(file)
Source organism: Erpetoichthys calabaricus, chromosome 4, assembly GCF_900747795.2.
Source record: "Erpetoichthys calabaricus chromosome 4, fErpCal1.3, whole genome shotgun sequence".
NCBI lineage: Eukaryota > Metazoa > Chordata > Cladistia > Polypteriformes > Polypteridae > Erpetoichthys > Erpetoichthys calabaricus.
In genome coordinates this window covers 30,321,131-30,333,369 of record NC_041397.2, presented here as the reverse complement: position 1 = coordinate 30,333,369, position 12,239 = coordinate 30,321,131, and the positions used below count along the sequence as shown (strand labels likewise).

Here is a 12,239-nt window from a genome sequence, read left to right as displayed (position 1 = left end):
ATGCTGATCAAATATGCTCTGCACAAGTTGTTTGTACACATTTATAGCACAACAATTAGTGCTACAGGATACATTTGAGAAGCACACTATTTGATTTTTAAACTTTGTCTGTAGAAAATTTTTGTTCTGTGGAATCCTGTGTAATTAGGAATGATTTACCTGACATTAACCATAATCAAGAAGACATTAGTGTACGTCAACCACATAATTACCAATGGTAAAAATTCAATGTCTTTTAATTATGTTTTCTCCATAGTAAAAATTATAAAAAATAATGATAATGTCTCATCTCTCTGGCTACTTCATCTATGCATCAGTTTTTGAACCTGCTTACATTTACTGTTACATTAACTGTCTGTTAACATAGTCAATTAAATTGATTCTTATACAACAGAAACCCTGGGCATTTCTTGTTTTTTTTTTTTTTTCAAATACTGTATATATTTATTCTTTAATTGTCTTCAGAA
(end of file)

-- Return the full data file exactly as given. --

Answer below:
Source organism: Erpetoichthys calabaricus, chromosome 4, assembly GCF_900747795.2.
Source record: "Erpetoichthys calabaricus chromosome 4, fErpCal1.3, whole genome shotgun sequence".
NCBI lineage: Eukaryota > Metazoa > Chordata > Cladistia > Polypteriformes > Polypteridae > Erpetoichthys > Erpetoichthys calabaricus.
In genome coordinates this window covers 30,321,131-30,333,369 of record NC_041397.2, presented here as the reverse complement: position 1 = coordinate 30,333,369, position 12,239 = coordinate 30,321,131, and the positions used below count along the sequence as shown (strand labels likewise).

Here is a 12,239-nt window from a genome sequence, read left to right as displayed (position 1 = left end):
ATGCTGATCAAATATGCTCTGCACAAGTTGTTTGTACACATTTATAGCACAACAATTAGTGCTACAGGATACATTTGAGAAGCACACTATTTGATTTTTAAACTTTGTCTGTAGAAAATTTTTGTTCTGTGGAATCCTGTGTAATTAGGAATGATTTACCTGACATTAACCATAATCAAGAAGACATTAGTGTACGTCAACCACATAATTACCAATGGTAAAAATTCAATGTCTTTTAATTATGTTTTCTCCATAGTAAAAATTATAAAAAATAATGATAATGTCTCATCTCTCTGGCTACTTCATCTATGCATCAGTTTTTGAACCTGCTTACATTTACTGTTACATTAACTGTCTGTTAACATAGTCAATTAAATTGATTCTTATACAACAGAAACCCTGGGCATTTCTTGTTTTTTTTTTTTTTTCAAATACTGTATATATTTATTCTTTAATTGTCTTCAGAA